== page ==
The Triangulum galaxy shines millions of light-years from Earth in this stunning night sky photo.
Astrophotographer Amir Hossein Abolfath took this photo in August 2012 from his home country of Iran. The night sky photographer used a Canon 5D MIINo#2719 camera, GSO 10" Newtonian Astrograph and Wynne 3" Corrector—LVI Autoguider on EQ6—7 x 7min on ISO 1600.
The Triangulum galaxy, also known as M33, is about 3 million lights-years away from Earth. A light-year is the distance light travels in one year, about 6 trillion miles (10 trillion kilometers).
It’s the third-largest member of the Local group of galaxies, which include our own Milky Way, the Andromeda galaxy and 30 smaller galaxies. These galaxies are all bound together by gravity. Because they are bound together, collisions between the galaxies can occur. However, the Milky Way won’t collide with the Triangulum galaxy anytime soon because it’s so far away.
This galaxy is also very different from out Milky Way. It has little or no central bulge of stars, and astronomers figure if it has a central black hole, the mass of it is probably no more than 3,000 times that of our sun.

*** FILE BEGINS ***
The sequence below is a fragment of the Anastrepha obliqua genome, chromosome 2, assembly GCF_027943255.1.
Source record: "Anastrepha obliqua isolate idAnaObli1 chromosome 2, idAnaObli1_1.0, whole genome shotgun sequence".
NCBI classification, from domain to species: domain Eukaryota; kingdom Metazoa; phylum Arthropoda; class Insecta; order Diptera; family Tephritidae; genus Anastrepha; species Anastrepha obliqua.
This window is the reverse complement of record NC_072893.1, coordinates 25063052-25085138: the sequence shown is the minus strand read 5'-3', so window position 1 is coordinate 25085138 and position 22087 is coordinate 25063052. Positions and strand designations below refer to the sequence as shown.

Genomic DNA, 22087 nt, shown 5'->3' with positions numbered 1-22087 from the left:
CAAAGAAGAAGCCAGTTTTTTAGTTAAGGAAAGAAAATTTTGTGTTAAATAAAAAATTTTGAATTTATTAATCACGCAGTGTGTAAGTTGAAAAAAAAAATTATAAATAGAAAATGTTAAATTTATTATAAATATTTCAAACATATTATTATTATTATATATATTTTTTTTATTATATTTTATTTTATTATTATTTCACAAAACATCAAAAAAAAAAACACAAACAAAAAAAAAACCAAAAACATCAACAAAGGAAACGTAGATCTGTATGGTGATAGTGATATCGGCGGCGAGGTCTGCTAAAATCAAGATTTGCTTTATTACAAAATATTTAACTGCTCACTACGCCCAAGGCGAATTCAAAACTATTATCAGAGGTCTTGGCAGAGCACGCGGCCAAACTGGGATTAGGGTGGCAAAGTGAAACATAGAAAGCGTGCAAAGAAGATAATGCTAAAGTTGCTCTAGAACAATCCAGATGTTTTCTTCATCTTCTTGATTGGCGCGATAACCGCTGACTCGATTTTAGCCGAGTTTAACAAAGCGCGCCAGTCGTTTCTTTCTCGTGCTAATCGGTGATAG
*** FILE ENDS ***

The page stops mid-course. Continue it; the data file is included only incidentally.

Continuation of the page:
Editor's note: If you have an amazing skywatching photo you'd like to share for a possible story or image gallery, please contact managing editor Tariq Malik at firstname.lastname@example.org.
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Nina Sen is a freelance writer and producer who covered night sky photography and astronomy for Space.com. She began writing and producing content for Space.com in 2011 with a focus on story and image production, as well as amazing space photos captured by NASA telescopes and other missions. Her work also includes coverage of amazing images by astrophotographers that showcase the night sky's beauty.